Ames articulated his clearest confession of faith in loose constructionism in his rigorous and successful opposition to Madison's last minute objections to the constitutionality of the Bank Bill [S-15]. In support of the Bank of the United States, Ames professed Congress's right to employ any means not expressly denied it. The same application of the "necessary and proper" clause led Ames to support John Frederick Amelung's petition for a federal subsidy to support his glass factory. These positions were in line with his constituency's largely pro-manufacturing, pro-commercial interest. In the name of Boston's shipbuilders, Ames also supported a high tonnage duty on foreign shipping, but led the fight against Madison's proposed tonnage discrimination, arguing that it would only bring on a trade war with the country's major trading partner, Great Britain. Like the rest of the Massachusetts delegation, Ames supported Hamilton's plan for funding the states' war debts, but he went beyond any other Representative in strenuously opposing Madison's plan for discriminating between holders of funded certificates.
As chairman of the committee that reported the Seat of Government Bill [HR-25] during the first session, Ames's vocal defense of New England interests was again manifested in his preference for a Susquehannah River site. It represented not the center of land, which he considered a meaningless criterion, but as near the center of wealth and population along the coast, and access to the west via the Ohio River, as he thought Congress was likely to find. When the battle resumed over the Residence Act [S-12] during the second session, Ames felt disgust over "this despicable Grog shop contest, whether the taverns of N. York or Philaa. shall get the custom of Congress." "I would not find fault with Fort Pitt [Pittsburg], if we could . . . proceed in peace and quietness."5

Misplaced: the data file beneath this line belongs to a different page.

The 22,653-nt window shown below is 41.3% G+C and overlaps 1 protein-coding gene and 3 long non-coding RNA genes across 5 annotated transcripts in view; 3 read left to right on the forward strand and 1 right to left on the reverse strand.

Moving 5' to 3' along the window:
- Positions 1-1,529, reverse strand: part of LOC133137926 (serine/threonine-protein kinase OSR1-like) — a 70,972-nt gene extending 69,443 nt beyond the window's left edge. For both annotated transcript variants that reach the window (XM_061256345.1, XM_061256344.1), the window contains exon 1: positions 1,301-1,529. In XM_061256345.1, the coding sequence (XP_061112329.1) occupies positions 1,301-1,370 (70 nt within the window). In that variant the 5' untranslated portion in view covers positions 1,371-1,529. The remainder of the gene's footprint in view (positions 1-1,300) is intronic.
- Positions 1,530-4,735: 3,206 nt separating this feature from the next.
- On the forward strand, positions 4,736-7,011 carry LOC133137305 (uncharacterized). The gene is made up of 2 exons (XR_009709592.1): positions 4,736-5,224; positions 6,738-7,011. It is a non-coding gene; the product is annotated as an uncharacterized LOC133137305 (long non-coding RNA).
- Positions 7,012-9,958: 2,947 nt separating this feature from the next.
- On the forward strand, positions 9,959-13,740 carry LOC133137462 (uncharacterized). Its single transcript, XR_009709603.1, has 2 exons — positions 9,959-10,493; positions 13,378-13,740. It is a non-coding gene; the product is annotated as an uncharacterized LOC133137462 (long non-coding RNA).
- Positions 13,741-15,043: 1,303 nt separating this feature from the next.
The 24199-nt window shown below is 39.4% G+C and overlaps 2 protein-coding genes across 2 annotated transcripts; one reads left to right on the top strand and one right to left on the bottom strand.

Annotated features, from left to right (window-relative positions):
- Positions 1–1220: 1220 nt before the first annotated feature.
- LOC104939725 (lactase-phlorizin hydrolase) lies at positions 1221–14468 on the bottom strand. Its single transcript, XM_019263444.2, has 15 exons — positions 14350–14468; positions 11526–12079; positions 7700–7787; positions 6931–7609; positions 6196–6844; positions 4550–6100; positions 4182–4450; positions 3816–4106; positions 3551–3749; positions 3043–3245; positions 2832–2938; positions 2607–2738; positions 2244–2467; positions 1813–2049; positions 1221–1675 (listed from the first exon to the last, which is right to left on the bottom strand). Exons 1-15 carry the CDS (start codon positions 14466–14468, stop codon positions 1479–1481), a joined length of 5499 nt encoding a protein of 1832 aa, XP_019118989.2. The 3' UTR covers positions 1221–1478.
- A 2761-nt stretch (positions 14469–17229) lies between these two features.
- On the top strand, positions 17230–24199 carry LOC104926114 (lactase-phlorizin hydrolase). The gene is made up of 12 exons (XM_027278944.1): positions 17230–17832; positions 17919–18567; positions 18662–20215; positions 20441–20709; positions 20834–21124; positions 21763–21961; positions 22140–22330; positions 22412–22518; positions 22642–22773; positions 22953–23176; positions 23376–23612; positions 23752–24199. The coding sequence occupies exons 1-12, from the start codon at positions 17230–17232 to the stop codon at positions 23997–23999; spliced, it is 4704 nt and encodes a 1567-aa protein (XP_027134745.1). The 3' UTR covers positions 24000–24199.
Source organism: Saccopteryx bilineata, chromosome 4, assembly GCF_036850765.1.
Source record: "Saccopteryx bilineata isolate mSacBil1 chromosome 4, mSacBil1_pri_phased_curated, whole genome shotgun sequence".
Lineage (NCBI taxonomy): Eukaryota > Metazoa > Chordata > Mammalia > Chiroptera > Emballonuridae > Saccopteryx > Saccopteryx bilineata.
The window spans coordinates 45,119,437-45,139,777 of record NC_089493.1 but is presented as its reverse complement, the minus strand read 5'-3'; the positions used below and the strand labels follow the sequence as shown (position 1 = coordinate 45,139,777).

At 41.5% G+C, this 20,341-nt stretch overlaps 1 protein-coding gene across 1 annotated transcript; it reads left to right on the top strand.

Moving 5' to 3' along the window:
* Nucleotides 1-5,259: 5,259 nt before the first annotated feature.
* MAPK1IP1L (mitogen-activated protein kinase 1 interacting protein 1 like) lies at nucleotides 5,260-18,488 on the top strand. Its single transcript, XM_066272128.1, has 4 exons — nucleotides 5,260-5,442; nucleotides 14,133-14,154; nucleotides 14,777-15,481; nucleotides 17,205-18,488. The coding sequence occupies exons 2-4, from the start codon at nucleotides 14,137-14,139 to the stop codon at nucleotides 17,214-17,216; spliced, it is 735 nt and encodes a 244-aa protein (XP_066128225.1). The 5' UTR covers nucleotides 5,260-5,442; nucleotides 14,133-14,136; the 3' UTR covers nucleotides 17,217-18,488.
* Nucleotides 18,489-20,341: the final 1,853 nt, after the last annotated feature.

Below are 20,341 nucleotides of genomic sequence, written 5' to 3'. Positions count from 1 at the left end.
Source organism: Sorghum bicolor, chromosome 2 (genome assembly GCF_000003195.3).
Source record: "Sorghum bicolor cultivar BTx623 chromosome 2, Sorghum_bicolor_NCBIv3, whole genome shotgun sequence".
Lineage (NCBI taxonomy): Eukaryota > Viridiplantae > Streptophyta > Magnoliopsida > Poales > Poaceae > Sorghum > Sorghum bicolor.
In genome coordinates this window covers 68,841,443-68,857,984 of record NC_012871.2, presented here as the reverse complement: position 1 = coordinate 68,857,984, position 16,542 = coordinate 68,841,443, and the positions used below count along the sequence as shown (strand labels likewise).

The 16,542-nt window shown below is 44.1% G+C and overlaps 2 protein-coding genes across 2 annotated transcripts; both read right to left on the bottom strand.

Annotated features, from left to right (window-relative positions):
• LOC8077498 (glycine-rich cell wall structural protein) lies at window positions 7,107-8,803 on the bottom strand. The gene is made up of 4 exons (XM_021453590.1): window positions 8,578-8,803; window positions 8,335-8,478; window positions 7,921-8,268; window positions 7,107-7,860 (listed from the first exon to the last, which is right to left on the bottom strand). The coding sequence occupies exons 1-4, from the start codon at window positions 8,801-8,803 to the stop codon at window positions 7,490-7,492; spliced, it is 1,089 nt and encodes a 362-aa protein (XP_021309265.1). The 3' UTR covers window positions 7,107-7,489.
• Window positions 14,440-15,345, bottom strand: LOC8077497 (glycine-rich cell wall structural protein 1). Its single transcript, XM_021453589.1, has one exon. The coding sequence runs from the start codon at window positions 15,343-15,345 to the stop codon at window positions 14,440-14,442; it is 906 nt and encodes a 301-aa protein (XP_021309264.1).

His vote on 9 July 1790
suggests that he was not so conciliatory. To the very end he voted against a Potomac River site.
Although they were not the Roman senators he would have preferred, Ames was pleased with his company in the First Congress. He found them "sober, solid, old charter folks"6
—a class he himself fit into, if portraits by John Trumbull and Gilbert Stuart are to be relied upon. Both Trumbull's, executed soon after the First Congress and now at Yale, and Stuart's, done ten years later and now at the National Portrait Gallery in Washington, D.C., reveal a serious, self-assured but open, even inviting face that must have made the thirty-one year old bachelor a welcome guest at social gatherings. Ames did little to cultivate his social connections at the seat of government, but kept up a lively correspondence with many prominent friends in Boston, such as Christopher Gore and George Cabot. His frequent letters to George Richards Minot in particular comprise a candid and thorough record of the political and social life of the First Congress. En route to and from Congress, Ames always stopped over at Springfield, Massachusetts, where he courted Frances Worthington. They married in 1792 and had seven children, one daughter and six sons.